HOME > FAQs > Breakfast
Why is it important to eat breakfast?
 


Eating breakfast is important to help you feel good, improve your mental performance, and increase your intake of important nutrients. Eating breakfast regularly can also help you maintain a healthy weight.

After 8-12 hours without food your body needs energy or calories from food to get you going and help you carry out your physical and mental tasks. If you skip breakfast, you may feel hungry and may not perform to the best of your abilities.

 

 

Eating breakfast can help you improve your intake of important nutrients and fibre. A breakfast consisting of wheat bran cereal with sliced fruit and milk, and a glass of juice provides B-vitamins, iron, vitamin C, calcium, protein and fibre. If you skip breakfast it is difficult to make up for the nutrients you missed at breakfast later in the day.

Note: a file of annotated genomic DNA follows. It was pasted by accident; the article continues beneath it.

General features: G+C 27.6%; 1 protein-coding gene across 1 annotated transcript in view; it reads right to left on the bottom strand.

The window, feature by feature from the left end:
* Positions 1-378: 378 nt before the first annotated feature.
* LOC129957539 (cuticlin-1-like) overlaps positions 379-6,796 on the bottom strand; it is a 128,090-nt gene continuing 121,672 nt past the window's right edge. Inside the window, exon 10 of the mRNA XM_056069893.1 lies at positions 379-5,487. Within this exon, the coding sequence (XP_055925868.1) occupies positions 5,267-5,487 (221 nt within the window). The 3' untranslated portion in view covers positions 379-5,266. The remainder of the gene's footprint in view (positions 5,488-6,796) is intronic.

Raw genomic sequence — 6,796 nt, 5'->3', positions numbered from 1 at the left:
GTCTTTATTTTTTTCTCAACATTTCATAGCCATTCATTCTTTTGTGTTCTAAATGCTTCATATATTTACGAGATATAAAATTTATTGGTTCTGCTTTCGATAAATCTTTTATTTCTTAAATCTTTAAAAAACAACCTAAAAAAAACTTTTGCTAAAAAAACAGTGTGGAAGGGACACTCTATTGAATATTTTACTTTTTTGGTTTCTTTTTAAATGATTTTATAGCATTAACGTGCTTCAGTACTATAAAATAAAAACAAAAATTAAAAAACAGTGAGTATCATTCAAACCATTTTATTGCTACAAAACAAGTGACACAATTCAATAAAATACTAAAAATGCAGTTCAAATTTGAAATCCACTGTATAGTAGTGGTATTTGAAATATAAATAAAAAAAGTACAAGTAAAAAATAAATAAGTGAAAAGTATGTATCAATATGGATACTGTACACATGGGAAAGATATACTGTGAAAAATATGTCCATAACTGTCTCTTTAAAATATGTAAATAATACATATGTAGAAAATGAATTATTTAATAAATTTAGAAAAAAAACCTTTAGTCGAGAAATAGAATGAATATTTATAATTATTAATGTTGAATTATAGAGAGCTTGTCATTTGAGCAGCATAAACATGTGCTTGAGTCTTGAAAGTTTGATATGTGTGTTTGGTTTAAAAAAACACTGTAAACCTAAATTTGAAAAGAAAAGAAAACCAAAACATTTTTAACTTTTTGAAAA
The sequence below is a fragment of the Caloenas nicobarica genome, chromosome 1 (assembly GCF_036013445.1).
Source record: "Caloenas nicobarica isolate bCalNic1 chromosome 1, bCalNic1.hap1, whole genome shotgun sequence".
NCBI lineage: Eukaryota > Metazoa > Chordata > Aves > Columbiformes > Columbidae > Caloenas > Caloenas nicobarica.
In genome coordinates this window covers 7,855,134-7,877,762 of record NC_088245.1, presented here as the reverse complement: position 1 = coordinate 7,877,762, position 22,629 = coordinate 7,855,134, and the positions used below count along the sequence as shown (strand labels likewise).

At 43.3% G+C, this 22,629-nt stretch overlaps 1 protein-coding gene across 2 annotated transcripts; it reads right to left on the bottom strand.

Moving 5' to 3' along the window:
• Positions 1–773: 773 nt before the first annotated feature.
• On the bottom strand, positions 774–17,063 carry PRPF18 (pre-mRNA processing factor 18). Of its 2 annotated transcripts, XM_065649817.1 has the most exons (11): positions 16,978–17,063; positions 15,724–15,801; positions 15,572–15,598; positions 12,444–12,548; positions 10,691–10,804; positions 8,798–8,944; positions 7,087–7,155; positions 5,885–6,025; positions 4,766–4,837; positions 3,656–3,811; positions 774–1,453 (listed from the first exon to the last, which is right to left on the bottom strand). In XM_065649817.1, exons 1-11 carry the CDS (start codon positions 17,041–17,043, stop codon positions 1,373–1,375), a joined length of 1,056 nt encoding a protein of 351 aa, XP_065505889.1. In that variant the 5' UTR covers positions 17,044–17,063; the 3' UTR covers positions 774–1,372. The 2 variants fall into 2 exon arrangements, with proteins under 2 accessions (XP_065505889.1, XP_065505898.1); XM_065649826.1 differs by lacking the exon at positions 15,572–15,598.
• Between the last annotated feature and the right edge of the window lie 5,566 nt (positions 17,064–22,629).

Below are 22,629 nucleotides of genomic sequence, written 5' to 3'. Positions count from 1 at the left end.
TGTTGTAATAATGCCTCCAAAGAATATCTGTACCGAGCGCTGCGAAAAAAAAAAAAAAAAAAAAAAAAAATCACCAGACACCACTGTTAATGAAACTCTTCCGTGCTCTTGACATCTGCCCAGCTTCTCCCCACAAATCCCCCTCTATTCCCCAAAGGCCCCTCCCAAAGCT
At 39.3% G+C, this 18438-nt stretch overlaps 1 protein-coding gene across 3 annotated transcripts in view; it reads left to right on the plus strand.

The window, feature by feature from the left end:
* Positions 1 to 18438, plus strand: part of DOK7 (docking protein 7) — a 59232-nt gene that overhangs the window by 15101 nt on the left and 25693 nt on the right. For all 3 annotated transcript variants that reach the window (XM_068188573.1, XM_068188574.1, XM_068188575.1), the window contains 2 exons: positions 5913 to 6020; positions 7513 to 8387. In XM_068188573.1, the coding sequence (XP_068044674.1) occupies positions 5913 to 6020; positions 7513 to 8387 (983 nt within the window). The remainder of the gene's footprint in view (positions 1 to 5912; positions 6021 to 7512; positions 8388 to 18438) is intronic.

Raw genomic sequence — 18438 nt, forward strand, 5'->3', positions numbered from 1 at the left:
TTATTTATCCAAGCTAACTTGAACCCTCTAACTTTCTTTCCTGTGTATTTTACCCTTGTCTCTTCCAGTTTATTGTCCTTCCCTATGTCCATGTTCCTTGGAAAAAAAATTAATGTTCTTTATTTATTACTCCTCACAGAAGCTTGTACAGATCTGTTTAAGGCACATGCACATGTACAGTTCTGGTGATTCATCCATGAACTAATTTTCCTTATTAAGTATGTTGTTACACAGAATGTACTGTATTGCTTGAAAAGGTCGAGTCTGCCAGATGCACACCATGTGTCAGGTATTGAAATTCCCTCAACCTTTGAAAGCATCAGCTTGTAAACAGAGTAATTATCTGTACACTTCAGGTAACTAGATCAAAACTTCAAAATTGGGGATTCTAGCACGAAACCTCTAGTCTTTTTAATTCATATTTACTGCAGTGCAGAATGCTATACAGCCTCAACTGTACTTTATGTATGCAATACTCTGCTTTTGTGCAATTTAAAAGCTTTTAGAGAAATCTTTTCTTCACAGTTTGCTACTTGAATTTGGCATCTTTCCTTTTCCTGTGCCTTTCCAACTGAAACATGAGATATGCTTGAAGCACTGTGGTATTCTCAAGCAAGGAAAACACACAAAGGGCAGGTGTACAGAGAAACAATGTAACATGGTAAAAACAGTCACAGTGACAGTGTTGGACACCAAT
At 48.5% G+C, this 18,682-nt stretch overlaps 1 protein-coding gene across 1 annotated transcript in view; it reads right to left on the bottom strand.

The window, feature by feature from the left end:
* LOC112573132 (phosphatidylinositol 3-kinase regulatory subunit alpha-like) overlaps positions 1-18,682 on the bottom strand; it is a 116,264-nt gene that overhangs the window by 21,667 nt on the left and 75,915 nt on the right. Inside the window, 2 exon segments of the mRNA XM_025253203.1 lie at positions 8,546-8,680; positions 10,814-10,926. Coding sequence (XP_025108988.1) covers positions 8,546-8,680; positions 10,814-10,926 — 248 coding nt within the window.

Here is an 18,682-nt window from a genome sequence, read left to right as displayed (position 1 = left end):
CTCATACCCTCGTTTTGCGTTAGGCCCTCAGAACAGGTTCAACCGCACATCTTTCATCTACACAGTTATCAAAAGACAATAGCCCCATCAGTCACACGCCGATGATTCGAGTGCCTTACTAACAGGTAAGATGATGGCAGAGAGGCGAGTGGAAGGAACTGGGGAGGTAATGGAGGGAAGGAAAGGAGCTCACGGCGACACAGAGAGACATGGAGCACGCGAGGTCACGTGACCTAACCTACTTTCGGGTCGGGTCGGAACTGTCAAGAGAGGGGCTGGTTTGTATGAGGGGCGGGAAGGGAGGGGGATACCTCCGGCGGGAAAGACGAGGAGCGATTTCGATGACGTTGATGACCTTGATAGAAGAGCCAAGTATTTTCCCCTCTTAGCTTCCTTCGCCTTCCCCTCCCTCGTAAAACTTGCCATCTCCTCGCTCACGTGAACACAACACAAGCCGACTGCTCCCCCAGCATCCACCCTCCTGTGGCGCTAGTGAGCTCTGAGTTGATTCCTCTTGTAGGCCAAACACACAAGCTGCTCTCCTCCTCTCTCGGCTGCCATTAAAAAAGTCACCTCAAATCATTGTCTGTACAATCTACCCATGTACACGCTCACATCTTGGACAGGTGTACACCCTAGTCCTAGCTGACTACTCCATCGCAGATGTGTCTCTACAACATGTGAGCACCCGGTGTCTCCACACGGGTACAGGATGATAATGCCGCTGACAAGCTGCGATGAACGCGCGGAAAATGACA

Eating breakfast can help you control your food intake and maintain a healthy weight. Studies show that children given high fibre foods for breakfast, such as bran cereals, muesli or oatmeal, causes them to eat less at lunch. Similarly, women who consistently consumed more fibre-rich grains such as oatmeal and whole-grain breakfast cereals gained less weight than women who had less fibre in their diets.

Skipping breakfast may tempt you into having a high fat mid-morning snack, such as a doughnut, croissant or a higher fat commercial muffin, to satisfy your hunger. Avoiding breakfast may also cause you to eat more food than you need later in the day. Studies have shown that people who eat breakfast regularly are less likely to be overweight.

A balanced breakfast should include something from at least three out of the four food groups in Canada's Food Guide. If you simply can't manage breakfast when you first get up, aim to have a healthy balanced mini meal sometime later in the morning. Try to include a serving of cereal or whole grain bread, a serving of milk or yogurt, and a serving of fruit or juice.


The information provided in this FAQ is not meant to replace medical advice or treatment. Individuals seeking individual nutrition advice should contact a Registered Dietitian. To find a dietitian in your community click on nutrition advice.